Speed stars for second in Miami in surreal, different open-wheel experience

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MIAMI – Starting 10th on the grid for the Miami ePrix wasn’t what Scott Speed had in mind for his FIA Formula E Championship debut, especially considering his Andretti Autosport teammate Jean-Eric Vergne scored his second pole in three starts since joining the team in Uruguay.

However, few expected the performance the American delivered in the 39-lap race, in what was his first major open-wheel race appearance since his Formula 1 career ended in mid-2007.

Speed stayed in the top-10 in the early stages of the race and then moved forward after the round of pit stops, which is when his race came alive.

He emerged in the top five, mirroring the strategy by eventual race winner Nicolas Prost by pitting on Lap 20.

Once Speed passed Vergne for fourth place at Turn 5 on Lap 24, the mission to win the race truly began in earnest.

“In qualifying we got held up on both of our flying laps,” Speed said in the post-race press conference. “We had much more speed than 10th place. So we knew we’d be coming forward. I started out on his strategy, which was to go one lap longer than everybody and it worked quite well.”

But as Speed closed on the podium runners, and eventually got past Daniel Abt as the German was forced to save energy, Speed ran into a different issue rather than conserving energy himself.

“The problem we ended up having at the end was not battery – I had plenty of energy left – but we kept overheating,” Speed said. “In any case, (Prost) played his strategy very good too.

“For the last two laps we were both at 100 percent power and I don’t think anyone had that same power. For both of us, going into corners at full speed when you don’t do that the whole race, was quite tricky. We had a lot of close calls, but it made the racing really nice.”

Speed came up just short of Prost at the finish – just 0.433 of a second back – but had thoroughly impressed in his series debut.

He reiterated what he said earlier this weekend that while he isn’t yet confirmed to any more Formula E races, he’ll happily go wherever needed for Andretti Autosport opportunities.

He also hailed team principal Michael Andretti, who served as his race strategist on his No. 28 chassis.

“Having a guy like Michael Andretti on the radio calling the race, someone with experience, who could talk to me like that, was fantastic,” Speed said. “It’s the first time he’s done that and we’ll have him do that some more. With what we had, we really maximized our possibilities.”

Speed’s biggest adjustment, more than driving or conserving energy, was actually getting used to the noise reduction of the all-electric Spark-Renault SRT_01 E chassis.

“The biggest difference is engine noise – there is none!” Speed said. “Really you hear things you never hear before. This being my first race, I at the start of the race heard this big music and big sound, and I heard it like it was in my headphones.

“It’s unbelievable how much you can hear. You hear the crowd screaming at the start of the race. There’s a bunch of tire noise, tire squealing; when people crash, you hear it behind you, you can hear it very clearly. By far the biggest difference is the audio.”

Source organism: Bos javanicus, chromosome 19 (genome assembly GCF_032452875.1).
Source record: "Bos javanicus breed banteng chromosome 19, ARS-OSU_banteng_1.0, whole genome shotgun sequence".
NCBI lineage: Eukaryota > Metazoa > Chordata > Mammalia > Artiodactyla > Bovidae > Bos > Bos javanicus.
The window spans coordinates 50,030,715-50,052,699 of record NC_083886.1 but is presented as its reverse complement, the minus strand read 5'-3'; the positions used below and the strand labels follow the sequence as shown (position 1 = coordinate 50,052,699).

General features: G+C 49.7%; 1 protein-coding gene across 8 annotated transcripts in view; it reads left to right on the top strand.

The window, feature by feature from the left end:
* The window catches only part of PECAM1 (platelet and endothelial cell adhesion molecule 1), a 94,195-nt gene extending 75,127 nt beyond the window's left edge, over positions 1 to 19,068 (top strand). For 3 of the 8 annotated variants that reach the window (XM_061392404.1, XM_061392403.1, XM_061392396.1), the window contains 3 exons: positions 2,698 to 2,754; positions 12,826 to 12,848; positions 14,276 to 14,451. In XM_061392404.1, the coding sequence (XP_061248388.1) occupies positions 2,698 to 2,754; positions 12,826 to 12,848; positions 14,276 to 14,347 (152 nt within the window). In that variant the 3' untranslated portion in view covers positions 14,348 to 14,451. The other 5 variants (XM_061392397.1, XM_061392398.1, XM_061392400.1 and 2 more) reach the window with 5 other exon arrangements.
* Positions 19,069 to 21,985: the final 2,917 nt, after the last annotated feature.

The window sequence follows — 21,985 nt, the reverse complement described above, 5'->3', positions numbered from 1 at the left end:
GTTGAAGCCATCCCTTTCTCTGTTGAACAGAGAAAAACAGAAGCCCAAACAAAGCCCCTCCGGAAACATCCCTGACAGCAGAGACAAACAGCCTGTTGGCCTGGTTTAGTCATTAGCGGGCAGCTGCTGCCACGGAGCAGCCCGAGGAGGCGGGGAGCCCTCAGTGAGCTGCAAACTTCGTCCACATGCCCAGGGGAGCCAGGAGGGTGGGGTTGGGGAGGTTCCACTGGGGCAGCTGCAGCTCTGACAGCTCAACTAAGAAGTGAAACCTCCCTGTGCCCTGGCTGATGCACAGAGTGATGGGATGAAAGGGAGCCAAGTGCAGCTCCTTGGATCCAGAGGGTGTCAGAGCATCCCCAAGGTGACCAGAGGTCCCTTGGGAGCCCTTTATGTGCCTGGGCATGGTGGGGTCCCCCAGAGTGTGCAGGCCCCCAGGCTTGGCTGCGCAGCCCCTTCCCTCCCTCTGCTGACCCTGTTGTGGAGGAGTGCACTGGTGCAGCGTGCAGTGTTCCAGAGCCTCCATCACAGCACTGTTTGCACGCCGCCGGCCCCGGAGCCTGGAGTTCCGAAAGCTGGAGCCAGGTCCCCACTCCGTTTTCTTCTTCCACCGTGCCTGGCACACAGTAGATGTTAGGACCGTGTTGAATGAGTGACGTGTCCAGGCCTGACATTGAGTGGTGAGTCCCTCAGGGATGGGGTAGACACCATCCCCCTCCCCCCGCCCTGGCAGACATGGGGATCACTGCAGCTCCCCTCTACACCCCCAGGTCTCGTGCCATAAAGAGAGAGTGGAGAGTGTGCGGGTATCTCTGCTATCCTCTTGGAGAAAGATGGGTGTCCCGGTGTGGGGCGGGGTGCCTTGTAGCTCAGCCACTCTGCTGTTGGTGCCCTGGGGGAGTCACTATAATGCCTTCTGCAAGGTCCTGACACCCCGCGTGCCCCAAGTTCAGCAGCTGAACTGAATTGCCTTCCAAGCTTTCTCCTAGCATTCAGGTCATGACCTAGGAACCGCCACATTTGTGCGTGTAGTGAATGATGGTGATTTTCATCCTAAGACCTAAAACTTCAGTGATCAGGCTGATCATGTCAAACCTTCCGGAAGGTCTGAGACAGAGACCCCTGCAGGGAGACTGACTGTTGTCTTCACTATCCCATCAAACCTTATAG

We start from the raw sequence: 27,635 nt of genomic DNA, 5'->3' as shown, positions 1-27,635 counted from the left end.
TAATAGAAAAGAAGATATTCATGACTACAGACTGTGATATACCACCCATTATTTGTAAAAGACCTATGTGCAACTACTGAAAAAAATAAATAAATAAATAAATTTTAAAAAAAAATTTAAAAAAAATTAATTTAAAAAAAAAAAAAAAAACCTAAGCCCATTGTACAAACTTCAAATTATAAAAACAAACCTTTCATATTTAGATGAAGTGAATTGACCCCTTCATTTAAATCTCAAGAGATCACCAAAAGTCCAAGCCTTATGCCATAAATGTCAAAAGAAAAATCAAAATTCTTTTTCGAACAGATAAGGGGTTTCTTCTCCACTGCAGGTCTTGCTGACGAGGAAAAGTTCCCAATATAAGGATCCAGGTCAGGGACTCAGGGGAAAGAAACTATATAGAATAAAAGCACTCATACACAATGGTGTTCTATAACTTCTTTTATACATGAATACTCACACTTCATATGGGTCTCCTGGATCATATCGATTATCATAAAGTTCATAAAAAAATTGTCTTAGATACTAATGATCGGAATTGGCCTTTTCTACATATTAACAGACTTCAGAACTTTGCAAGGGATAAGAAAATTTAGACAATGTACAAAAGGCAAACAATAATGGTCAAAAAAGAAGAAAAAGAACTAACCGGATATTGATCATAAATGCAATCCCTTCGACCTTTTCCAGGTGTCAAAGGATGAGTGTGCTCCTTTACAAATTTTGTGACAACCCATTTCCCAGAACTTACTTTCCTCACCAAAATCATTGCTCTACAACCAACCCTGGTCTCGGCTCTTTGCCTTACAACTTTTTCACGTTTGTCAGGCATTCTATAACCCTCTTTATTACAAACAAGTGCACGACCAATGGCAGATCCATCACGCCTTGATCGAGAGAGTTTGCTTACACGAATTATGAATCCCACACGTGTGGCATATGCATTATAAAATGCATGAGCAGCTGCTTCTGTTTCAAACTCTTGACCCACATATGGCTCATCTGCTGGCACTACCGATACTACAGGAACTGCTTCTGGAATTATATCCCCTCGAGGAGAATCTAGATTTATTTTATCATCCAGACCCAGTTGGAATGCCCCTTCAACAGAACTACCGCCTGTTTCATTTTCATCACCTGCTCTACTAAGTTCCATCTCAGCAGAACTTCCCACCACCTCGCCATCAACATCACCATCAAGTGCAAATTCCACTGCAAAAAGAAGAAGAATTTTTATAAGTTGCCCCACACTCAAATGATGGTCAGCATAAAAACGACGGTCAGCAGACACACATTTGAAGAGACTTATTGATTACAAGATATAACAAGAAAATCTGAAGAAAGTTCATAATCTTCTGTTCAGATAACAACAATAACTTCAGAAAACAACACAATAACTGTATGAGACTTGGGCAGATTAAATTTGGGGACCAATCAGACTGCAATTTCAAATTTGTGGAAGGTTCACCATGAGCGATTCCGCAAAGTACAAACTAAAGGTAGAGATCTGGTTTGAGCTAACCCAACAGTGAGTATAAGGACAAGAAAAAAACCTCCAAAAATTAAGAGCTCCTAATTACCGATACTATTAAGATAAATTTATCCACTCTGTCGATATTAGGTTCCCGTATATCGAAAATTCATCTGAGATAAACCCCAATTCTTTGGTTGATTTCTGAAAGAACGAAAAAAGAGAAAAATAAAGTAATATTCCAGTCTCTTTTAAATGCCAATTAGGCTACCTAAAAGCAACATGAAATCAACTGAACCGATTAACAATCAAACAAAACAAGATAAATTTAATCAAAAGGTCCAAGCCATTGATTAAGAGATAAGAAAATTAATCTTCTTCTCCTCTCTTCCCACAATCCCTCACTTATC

Speed made plenty of noise in his own way this afternoon in what was one of his best career drives.

As for Vergne, the polesitter who led the first 18 laps, his race was compromised with similar overheating issues in the final portion of the race. The Frenchman retired with two laps to go, and ended an unrepresentative 18th.

SuperMotocross set to introduce Leader Lights beginning with the World Championship finals


In a continuing effort to help fans keep track of the on track action, SuperMotocross is in the process of developing and implementing leader lights for the unified series.

Currently Supercross (SMX) utilizes stanchions in the infield that are triggered manually by a race official. At least two stanchions are used in each race as a way to draw the eye to the leader, which is especially useful in the tight confines of the stadium series when lapping often begins before the halfway mark in the 22-bike field. This system has been in place for the past two decades.

Later this year, a fully automated system will move to the bike itself to replace the old system. At that point, fans will be able to identify the leader regardless of where he is on track.

The leader lights were tested in the second Anaheim round this year. An example can be seen at the 1:45 mark in the video above on the No. 69 bike.

“What we don’t want to do is move too fast, where it’s confusing to people,” said Mike Muye, senior director of operations for Supercross and SMX in a press release. “We’ve really just focused on the leader at this point with the thought that maybe down the road we’ll introduce others.”

Scheduled to debut with the first SuperMotocross World Championship race at zMax Dragway, located just outside the Charlotte Motor Speedway, a 3D carbon fiber-printed LED light will be affixed to each motorcycle. Ten timing loops positioned around the track will trigger the lights of the leader, which will turn green.

SMX’s partner LiveTime Scoring helped develop and implement the system that has been tested in some form or fashion since 2019.

When the leader lights are successfully deployed, SuperMotocross will explore expanding the system to identify the second- and third-place riders. Depending on need and fan acceptance, more positions could be added.

SuperMotocross is exploring future enhancements, including allowing for live fan interaction with the lights and ways to use the lighting system during the race’s opening ceremony.